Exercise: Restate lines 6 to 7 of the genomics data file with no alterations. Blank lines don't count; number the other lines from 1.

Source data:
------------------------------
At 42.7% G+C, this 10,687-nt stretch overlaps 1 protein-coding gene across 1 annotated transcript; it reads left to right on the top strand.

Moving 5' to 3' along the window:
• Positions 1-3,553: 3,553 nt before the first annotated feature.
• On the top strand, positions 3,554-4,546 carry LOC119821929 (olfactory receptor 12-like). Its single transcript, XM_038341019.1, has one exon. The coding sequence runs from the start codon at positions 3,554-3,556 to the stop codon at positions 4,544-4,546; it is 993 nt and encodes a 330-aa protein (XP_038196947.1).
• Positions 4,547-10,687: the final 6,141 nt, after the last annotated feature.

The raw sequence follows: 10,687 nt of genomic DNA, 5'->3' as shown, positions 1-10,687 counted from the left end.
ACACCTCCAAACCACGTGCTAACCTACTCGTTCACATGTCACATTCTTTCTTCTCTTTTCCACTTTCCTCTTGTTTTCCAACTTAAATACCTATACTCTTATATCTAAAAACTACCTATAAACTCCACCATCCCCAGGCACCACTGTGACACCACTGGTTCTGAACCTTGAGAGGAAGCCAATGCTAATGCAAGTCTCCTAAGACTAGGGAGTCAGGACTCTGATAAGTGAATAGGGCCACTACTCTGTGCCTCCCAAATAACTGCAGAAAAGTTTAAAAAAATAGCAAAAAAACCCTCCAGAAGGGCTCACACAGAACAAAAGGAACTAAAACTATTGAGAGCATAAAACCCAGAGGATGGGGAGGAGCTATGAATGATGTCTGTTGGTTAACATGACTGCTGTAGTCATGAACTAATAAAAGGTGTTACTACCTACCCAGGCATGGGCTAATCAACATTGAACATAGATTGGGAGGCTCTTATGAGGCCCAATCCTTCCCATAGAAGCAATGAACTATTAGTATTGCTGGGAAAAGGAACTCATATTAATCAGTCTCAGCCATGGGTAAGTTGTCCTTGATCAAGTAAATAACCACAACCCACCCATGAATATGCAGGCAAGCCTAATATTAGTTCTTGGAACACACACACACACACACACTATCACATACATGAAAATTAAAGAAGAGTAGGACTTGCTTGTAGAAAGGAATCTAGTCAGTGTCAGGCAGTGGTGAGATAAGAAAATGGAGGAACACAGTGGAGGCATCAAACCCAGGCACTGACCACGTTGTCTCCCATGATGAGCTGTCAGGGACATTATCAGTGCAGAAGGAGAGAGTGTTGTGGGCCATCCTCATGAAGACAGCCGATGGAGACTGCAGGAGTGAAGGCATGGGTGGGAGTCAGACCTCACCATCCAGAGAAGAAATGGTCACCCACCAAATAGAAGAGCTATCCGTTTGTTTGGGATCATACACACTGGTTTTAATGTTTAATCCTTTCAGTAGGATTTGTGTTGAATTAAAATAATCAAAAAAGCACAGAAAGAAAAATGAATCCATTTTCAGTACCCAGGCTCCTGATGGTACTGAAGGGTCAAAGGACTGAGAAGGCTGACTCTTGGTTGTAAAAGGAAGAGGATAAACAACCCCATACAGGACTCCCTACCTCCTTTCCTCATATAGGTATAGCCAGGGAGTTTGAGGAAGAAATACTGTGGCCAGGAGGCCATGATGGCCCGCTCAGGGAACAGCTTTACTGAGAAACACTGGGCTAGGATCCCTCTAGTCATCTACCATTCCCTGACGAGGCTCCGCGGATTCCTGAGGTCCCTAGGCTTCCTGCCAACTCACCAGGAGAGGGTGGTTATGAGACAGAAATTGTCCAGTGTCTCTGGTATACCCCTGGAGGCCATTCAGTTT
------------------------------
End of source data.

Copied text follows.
The raw sequence follows: 10,687 nt of genomic DNA, 5'->3' as shown, positions 1-10,687 counted from the left end.
ACACCTCCAAACCACGTGCTAACCTACTCGTTCACATGTCACATTCTTTCTTCTCTTTTCCACTTTCCTCTTGTTTTCCAACTTAAATACCTATACTCTTATATCTAAAAACTACCTATAAACTCCACCATCCCCAGGCACCACTGTGACACCACTGGTTCTGAACCTTGAGAGGAAGCCAATGCTAATGCAAGTCTCCTAAGACTAGGGAGTCAGGACTCTGATAAGTGAATAGGGCCACTACTCTGTGCCTCCCAAATAACTGCAGAAAAGTTTAAAAAAATAGCAAAAAAACCCTCCAGAAGGGCTCACACAGAACAAAAGGAACTAAAACTATTGAGAGCATAAAACCCAGAGGATGGGGAGGAGCTATGAATGATGTCTGTTGGTTAACATGACTGCTGTAGTCATGAACTAATAAAAGGTGTTACTACCTACCCAGGCATGGGCTAATCAACATTGAACATAGATTGGGAGGCTCTTATGAGGCCCAATCCTTCCCATAGAAGCAATGAACTATTAGTATTGCTGGGAAAAGGAACTCATATTAATCAGTCTCAGCCATGGGTAAGTTGTCCTTGATCAAGTAAATAACCACAACCCACCCATGAATATGCAGGCAAGCCTAATATTAGTTCTTGGAACACACACACACACACACACTATCACATACATGAAAATTAAAGAAGAGTAGGACTTGCTTGTAGAAAGGAATCTAGTCAGTGTCAGGCAGTGGTGAGATAAGAAAATGGAGGAACACAGTGGAGGCATCAAACCCAGGCACTGACCACGTTGTCTCCCATGATGAGCTGTCAGGGACATTATCAGTGCAGAAGGAGAGAGTGTTGTGGGCCATCCTCATGAAGACAGCCGATGGAGACTGCAGGAGTGAAGGCATGGGTGGGAGTCAGACCTCACCATCCAGAGAAGAAATGGTCACCCACCAAATAGAAGAGCTATCCGTTTGTTTGGGATCATACACACTGGTTTTAATGTTTAATCCTTTCAGTAGGATTTGTGTTGAATTAAAATAATCAAAAAAGCACAGAAAGAAAAATGAATCCATTTTCAGTACCCAGGCTCCTGATGGTACTGAAGGGTCAAAGGACTGAGAAGGCTGACTCTTGGTTGTAAAAGGAAGAGGATAAACAACCCCATACAGGACTCCCTACCTCCTTTCCTCATATAGGTATAGCCAGGGAGTTTGAGGAAGAAATACTGTGGCCAGGAGGCCATGATGGCCCGCTCAGGGAACAGCTTTACTGAGAAACACTGGGCTAGGATCCCTCTAGTCATCTACCATTCCCTGACGAGGCTCCGCGGATTCCTGAGGTCCCTAGGCTTCCTGCCAACTCACCAGGAGAGGGTGGTTATGAGACAGAAATTGTCCAGTGTCTCTGGTATACCCCTGGAGGCCATTCAGTTT